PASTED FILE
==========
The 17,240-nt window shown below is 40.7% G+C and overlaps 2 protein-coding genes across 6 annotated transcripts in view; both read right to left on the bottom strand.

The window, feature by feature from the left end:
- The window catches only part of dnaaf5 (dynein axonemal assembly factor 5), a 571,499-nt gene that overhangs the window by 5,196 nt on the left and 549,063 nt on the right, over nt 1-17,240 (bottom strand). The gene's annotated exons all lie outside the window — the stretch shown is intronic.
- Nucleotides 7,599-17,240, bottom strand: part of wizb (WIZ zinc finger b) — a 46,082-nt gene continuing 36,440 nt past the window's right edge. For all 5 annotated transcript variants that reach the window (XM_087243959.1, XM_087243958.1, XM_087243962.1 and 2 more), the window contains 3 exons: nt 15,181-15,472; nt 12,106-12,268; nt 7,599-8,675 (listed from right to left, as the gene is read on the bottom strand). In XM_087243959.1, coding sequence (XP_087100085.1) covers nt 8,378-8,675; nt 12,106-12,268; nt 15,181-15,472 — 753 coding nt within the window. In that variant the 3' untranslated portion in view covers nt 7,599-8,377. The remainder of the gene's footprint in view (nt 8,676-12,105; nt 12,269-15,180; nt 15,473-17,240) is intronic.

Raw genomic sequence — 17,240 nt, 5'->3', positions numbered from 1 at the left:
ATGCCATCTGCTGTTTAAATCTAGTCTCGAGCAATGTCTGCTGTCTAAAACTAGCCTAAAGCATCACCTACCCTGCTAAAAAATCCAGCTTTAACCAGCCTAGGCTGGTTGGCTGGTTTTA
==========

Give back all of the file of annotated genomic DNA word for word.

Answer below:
The 17,240-nt window shown below is 40.7% G+C and overlaps 2 protein-coding genes across 6 annotated transcripts in view; both read right to left on the bottom strand.

The window, feature by feature from the left end:
- The window catches only part of dnaaf5 (dynein axonemal assembly factor 5), a 571,499-nt gene that overhangs the window by 5,196 nt on the left and 549,063 nt on the right, over nt 1-17,240 (bottom strand). The gene's annotated exons all lie outside the window — the stretch shown is intronic.
- Nucleotides 7,599-17,240, bottom strand: part of wizb (WIZ zinc finger b) — a 46,082-nt gene continuing 36,440 nt past the window's right edge. For all 5 annotated transcript variants that reach the window (XM_087243959.1, XM_087243958.1, XM_087243962.1 and 2 more), the window contains 3 exons: nt 15,181-15,472; nt 12,106-12,268; nt 7,599-8,675 (listed from right to left, as the gene is read on the bottom strand). In XM_087243959.1, coding sequence (XP_087100085.1) covers nt 8,378-8,675; nt 12,106-12,268; nt 15,181-15,472 — 753 coding nt within the window. In that variant the 3' untranslated portion in view covers nt 7,599-8,377. The remainder of the gene's footprint in view (nt 8,676-12,105; nt 12,269-15,180; nt 15,473-17,240) is intronic.

Raw genomic sequence — 17,240 nt, 5'->3', positions numbered from 1 at the left:
ATGCCATCTGCTGTTTAAATCTAGTCTCGAGCAATGTCTGCTGTCTAAAACTAGCCTAAAGCATCACCTACCCTGCTAAAAAATCCAGCTTTAACCAGCCTAGGCTGGTTGGCTGGTTTTA